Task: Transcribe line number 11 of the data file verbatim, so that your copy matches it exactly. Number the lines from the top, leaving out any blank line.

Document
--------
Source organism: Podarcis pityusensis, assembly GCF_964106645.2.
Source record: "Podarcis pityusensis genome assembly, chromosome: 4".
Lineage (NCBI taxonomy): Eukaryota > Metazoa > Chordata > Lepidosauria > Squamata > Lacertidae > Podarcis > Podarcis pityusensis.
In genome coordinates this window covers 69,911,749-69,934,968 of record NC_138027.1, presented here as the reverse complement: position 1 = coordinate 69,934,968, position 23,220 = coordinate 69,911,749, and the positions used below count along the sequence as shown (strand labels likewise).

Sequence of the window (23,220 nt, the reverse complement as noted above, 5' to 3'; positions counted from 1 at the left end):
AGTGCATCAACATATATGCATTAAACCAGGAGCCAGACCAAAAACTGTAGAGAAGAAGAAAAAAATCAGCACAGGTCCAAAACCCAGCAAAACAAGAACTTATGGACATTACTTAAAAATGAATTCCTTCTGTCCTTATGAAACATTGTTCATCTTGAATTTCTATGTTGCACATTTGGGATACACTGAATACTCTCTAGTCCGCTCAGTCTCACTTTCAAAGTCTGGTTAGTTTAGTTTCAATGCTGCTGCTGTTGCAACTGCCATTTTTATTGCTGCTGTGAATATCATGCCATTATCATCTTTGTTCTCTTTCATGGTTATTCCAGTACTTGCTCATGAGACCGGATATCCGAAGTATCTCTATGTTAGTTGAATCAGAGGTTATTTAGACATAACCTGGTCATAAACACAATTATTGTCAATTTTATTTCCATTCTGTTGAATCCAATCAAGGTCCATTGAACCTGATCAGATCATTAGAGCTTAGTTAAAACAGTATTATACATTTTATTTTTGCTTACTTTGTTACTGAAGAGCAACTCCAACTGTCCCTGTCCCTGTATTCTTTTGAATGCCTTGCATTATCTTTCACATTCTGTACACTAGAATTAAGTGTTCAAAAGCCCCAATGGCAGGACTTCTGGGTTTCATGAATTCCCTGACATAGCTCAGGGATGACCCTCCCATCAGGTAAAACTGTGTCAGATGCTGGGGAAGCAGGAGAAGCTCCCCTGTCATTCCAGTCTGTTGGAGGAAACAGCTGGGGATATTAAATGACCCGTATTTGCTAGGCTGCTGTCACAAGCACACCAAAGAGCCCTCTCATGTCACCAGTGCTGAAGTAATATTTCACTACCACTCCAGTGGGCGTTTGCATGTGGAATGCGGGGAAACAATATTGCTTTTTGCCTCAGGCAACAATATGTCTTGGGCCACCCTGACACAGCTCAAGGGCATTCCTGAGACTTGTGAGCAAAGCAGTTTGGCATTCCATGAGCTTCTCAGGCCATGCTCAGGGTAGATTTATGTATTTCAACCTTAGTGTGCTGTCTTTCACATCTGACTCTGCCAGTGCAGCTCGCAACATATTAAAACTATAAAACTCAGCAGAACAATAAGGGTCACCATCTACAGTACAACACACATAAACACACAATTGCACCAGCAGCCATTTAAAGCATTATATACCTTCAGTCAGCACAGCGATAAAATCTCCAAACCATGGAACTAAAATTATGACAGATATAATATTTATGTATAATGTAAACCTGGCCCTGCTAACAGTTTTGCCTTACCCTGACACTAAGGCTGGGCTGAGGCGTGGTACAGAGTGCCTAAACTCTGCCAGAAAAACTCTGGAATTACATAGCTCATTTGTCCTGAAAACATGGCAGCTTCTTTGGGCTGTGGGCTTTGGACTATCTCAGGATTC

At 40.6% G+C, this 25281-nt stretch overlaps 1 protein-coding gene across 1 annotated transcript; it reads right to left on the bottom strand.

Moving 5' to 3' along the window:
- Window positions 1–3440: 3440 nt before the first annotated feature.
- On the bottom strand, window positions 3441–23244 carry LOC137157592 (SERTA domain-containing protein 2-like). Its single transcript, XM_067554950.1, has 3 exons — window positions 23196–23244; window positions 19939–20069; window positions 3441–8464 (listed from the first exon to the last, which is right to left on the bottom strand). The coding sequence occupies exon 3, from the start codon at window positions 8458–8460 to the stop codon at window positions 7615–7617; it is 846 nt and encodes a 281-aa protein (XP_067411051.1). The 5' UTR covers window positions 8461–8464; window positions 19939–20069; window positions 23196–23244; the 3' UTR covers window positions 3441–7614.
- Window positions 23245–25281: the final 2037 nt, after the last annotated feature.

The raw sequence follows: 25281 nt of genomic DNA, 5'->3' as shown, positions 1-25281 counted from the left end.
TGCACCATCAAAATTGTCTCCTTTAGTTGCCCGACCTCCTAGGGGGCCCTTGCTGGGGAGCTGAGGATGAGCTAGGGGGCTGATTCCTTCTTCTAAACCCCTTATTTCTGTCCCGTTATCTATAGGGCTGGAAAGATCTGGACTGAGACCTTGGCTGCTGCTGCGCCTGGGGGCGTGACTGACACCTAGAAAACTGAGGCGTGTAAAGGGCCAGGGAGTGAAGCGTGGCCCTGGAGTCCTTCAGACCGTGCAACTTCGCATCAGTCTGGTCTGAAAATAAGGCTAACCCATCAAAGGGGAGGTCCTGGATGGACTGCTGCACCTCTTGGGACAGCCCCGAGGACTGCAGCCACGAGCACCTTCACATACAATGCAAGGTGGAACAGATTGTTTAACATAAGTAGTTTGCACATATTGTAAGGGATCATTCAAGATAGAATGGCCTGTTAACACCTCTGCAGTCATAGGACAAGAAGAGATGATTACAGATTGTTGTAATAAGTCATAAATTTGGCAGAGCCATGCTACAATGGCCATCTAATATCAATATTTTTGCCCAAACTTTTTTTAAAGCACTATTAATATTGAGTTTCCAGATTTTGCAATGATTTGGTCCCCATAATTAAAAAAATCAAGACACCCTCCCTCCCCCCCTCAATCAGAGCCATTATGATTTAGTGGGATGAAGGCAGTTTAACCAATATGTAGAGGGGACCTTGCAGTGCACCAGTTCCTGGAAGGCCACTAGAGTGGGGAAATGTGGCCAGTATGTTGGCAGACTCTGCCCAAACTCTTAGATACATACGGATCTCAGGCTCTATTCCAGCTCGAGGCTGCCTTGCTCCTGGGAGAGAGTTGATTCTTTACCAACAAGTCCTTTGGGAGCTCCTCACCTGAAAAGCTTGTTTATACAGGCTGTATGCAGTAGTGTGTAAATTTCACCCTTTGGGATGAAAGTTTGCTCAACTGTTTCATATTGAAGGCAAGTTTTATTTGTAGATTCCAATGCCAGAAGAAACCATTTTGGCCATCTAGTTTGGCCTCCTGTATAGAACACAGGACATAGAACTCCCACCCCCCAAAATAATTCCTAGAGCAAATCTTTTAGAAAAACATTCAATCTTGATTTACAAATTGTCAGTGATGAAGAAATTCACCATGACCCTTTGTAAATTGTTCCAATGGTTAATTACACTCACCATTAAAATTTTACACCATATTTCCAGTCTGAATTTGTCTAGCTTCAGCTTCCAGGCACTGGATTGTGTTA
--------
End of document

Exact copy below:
- Window positions 23245–25281: the final 2037 nt, after the last annotated feature.